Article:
Jenkins grew up in St. Joseph, Missouri, and graduated from Northwest Missouri State University. His career in TV production and a love for outdoor work took him around the country where he took on a liking folk art, much of it on display from the road side and on hiking trails. “You can go drive the hills of Appalachians as see all kinds of stuff,” Jenkins recalled.

The truck leaned through another turn. “There's one in that tree, right there. There’s a white one. It’s an early one,” Jenkins said, pointing through the windshield. 

Care for his ailing mother brought him back to his home state. Going for hikes to relieve stress, Jenkins noticed the lack of road side and trail side folk art he had learned to admire while living in the Appellations. 

With a claw hammer and a flat chisel to carve a log, Jenkins went to work on his first attempts at folk art. “I was able to sell what I carved, which was pretty crazy, I thought at the time. Every single cent I put back into the tools,” Jenkins said of his early work. When he sold enough carvings, he switched to a modified angle grinder to carve out faces until he saved enough to move into chainsaw carving. 

“There’s a blue and gold one back there,” Jenkins said as he pointed through the glass of the back Ford window. “Right there; gets covered over.” The truck slowed as Jenkins took his foot off the gas. “There’s three on this corner up here.” 

Full body bears are a staple of chainsaw carvers, but on his emerging artist budget Jenkins could not afford large logs. So, with the tools he could afford, he practiced making bear heads on smaller logs. The affordable, repeatable subject for learning his craft gave him a stock of heads for display around Platte County.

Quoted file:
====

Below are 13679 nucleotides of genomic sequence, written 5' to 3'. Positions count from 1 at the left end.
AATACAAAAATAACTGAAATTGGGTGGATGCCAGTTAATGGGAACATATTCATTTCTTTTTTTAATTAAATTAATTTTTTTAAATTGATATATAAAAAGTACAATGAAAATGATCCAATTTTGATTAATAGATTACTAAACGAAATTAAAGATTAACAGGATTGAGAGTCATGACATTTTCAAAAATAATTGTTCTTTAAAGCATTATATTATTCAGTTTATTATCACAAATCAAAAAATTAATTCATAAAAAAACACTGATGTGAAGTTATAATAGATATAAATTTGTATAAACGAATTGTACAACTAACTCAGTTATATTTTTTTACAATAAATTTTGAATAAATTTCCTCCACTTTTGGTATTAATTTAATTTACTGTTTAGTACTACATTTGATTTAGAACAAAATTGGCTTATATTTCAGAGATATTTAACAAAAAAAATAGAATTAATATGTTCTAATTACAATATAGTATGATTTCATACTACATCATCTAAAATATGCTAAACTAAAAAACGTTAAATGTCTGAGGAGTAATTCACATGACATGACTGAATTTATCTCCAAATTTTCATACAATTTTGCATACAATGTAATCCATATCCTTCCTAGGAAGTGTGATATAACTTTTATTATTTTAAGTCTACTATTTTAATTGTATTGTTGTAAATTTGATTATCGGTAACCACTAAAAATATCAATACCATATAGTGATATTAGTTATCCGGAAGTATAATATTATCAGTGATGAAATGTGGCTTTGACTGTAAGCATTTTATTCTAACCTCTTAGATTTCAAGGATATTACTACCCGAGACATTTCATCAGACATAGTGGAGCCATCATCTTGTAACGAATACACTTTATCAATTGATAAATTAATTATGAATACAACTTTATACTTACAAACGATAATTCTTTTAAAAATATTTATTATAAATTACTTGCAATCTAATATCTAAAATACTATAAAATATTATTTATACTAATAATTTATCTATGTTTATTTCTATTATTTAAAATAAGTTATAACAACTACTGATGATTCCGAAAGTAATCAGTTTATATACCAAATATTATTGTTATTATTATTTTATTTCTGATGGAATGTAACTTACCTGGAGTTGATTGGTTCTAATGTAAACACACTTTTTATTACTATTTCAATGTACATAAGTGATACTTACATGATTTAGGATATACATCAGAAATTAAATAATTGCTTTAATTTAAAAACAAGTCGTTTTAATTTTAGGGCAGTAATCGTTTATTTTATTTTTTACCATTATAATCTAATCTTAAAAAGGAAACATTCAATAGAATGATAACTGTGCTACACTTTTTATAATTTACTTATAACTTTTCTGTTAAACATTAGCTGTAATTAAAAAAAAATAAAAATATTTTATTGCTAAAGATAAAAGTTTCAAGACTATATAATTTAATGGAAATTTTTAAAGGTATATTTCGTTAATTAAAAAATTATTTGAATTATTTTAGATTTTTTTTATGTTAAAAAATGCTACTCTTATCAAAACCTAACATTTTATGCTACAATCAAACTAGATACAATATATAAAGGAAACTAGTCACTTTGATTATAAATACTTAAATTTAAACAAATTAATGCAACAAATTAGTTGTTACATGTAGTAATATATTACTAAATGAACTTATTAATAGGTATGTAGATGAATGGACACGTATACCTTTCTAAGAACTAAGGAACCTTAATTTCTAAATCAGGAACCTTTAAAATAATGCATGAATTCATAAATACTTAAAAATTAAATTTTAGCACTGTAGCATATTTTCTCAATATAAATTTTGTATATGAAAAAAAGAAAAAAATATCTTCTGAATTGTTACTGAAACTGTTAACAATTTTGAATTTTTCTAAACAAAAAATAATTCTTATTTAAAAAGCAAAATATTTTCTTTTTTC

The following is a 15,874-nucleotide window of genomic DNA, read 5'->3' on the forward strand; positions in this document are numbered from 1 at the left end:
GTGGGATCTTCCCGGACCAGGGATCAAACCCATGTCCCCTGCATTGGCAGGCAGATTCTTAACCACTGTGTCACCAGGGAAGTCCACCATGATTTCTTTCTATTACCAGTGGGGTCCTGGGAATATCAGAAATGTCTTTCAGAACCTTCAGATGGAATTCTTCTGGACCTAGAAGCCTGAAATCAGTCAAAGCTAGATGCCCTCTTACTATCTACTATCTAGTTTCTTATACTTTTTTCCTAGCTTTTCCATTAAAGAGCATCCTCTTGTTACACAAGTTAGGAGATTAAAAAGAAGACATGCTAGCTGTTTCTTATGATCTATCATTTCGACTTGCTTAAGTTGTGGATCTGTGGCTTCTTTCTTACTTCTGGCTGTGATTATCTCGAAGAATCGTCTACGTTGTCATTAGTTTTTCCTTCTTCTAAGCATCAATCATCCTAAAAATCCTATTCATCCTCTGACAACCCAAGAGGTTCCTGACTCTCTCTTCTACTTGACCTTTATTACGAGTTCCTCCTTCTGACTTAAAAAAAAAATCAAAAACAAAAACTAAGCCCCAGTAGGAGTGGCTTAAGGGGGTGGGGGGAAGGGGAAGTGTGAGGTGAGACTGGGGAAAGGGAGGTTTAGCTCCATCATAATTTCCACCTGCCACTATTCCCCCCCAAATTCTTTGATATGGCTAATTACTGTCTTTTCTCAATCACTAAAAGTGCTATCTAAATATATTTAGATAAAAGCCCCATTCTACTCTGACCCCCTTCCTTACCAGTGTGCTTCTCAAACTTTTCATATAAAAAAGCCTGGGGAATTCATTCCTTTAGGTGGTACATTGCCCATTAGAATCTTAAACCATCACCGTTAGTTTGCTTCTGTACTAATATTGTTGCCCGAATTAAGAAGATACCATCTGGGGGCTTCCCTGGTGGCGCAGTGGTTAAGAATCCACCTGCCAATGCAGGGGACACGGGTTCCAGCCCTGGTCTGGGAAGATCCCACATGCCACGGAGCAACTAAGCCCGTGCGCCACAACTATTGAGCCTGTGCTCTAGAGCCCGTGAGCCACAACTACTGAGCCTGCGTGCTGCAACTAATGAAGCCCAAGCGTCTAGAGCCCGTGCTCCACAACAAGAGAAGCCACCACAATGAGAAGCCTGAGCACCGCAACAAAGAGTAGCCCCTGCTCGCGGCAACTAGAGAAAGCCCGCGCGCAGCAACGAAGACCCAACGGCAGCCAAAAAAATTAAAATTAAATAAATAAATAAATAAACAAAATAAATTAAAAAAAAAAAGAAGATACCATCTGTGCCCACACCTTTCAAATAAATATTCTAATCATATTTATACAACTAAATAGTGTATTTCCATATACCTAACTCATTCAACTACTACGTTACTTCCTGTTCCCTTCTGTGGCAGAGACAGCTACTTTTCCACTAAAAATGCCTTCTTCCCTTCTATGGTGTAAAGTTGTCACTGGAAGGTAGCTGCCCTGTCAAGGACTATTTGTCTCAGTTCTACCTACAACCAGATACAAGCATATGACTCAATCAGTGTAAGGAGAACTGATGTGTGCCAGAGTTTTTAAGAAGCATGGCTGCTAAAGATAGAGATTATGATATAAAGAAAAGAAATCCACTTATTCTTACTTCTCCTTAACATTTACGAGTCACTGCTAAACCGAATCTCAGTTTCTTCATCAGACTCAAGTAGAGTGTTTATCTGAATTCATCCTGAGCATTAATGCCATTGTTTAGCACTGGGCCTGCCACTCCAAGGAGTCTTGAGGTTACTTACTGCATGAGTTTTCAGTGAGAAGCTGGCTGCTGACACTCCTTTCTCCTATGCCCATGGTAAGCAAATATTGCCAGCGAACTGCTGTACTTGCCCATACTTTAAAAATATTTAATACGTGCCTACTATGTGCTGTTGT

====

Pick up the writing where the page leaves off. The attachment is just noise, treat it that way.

Bearheadroad.com tells the story of the carving and painting of some of his bears, but he does not divulged the locations of his folk art. He intends for the location of a bear head to travel from person to person, shared between friends; a moment for traveling companions enjoy as one points and the other discovers the face among the branches and leaves. 

“The woman that let me put it on this tree moved away,” Jenkins said as the white Ford rounded a bend in an arc slightly wider than the radius of the road. “I went to talk to the new owners and they love it, so it stayed.”

Putting up more bear heads around Platte County depends on the sale of Jenkins’s other chainsaw carvings. His goal is to fasten one hundred and twenty bear heads to tree trunks before the summer is over.